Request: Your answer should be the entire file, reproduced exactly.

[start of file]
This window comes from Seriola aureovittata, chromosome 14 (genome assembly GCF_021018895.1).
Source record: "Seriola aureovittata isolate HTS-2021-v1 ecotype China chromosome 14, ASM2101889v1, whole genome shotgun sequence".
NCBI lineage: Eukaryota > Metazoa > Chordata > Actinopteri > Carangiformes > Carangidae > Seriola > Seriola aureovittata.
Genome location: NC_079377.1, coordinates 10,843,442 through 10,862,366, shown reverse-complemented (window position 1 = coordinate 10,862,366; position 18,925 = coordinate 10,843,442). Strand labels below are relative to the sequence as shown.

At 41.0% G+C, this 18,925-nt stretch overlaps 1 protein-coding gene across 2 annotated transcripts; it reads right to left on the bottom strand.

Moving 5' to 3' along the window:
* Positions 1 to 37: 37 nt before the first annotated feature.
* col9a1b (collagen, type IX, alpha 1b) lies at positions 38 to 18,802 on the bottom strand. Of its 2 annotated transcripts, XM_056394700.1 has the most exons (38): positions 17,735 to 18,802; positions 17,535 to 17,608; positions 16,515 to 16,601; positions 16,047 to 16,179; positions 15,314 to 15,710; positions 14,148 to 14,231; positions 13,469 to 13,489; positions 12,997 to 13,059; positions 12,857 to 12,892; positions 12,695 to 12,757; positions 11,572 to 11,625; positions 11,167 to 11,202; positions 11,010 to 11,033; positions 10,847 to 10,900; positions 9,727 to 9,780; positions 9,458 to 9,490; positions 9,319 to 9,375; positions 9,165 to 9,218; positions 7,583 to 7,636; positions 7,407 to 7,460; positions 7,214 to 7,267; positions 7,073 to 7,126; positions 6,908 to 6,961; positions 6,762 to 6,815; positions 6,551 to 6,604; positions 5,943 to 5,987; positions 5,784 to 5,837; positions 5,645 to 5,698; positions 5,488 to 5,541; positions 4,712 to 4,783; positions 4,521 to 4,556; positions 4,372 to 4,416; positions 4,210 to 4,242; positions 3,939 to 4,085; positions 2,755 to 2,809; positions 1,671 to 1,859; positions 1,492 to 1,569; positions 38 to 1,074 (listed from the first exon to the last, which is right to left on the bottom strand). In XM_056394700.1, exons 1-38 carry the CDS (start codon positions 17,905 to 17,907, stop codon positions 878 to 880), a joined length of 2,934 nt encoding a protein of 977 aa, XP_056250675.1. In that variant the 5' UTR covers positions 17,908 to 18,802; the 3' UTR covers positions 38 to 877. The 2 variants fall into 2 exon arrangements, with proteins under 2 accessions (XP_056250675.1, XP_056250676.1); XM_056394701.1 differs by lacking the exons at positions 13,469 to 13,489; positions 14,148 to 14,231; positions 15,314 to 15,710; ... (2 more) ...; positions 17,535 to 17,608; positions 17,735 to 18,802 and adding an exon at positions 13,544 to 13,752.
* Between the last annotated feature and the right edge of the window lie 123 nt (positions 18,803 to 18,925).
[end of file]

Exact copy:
This window comes from Seriola aureovittata, chromosome 14 (genome assembly GCF_021018895.1).
Source record: "Seriola aureovittata isolate HTS-2021-v1 ecotype China chromosome 14, ASM2101889v1, whole genome shotgun sequence".
NCBI lineage: Eukaryota > Metazoa > Chordata > Actinopteri > Carangiformes > Carangidae > Seriola > Seriola aureovittata.
Genome location: NC_079377.1, coordinates 10,843,442 through 10,862,366, shown reverse-complemented (window position 1 = coordinate 10,862,366; position 18,925 = coordinate 10,843,442). Strand labels below are relative to the sequence as shown.

At 41.0% G+C, this 18,925-nt stretch overlaps 1 protein-coding gene across 2 annotated transcripts; it reads right to left on the bottom strand.

Moving 5' to 3' along the window:
* Positions 1 to 37: 37 nt before the first annotated feature.
* col9a1b (collagen, type IX, alpha 1b) lies at positions 38 to 18,802 on the bottom strand. Of its 2 annotated transcripts, XM_056394700.1 has the most exons (38): positions 17,735 to 18,802; positions 17,535 to 17,608; positions 16,515 to 16,601; positions 16,047 to 16,179; positions 15,314 to 15,710; positions 14,148 to 14,231; positions 13,469 to 13,489; positions 12,997 to 13,059; positions 12,857 to 12,892; positions 12,695 to 12,757; positions 11,572 to 11,625; positions 11,167 to 11,202; positions 11,010 to 11,033; positions 10,847 to 10,900; positions 9,727 to 9,780; positions 9,458 to 9,490; positions 9,319 to 9,375; positions 9,165 to 9,218; positions 7,583 to 7,636; positions 7,407 to 7,460; positions 7,214 to 7,267; positions 7,073 to 7,126; positions 6,908 to 6,961; positions 6,762 to 6,815; positions 6,551 to 6,604; positions 5,943 to 5,987; positions 5,784 to 5,837; positions 5,645 to 5,698; positions 5,488 to 5,541; positions 4,712 to 4,783; positions 4,521 to 4,556; positions 4,372 to 4,416; positions 4,210 to 4,242; positions 3,939 to 4,085; positions 2,755 to 2,809; positions 1,671 to 1,859; positions 1,492 to 1,569; positions 38 to 1,074 (listed from the first exon to the last, which is right to left on the bottom strand). In XM_056394700.1, exons 1-38 carry the CDS (start codon positions 17,905 to 17,907, stop codon positions 878 to 880), a joined length of 2,934 nt encoding a protein of 977 aa, XP_056250675.1. In that variant the 5' UTR covers positions 17,908 to 18,802; the 3' UTR covers positions 38 to 877. The 2 variants fall into 2 exon arrangements, with proteins under 2 accessions (XP_056250675.1, XP_056250676.1); XM_056394701.1 differs by lacking the exons at positions 13,469 to 13,489; positions 14,148 to 14,231; positions 15,314 to 15,710; ... (2 more) ...; positions 17,535 to 17,608; positions 17,735 to 18,802 and adding an exon at positions 13,544 to 13,752.
* Between the last annotated feature and the right edge of the window lie 123 nt (positions 18,803 to 18,925).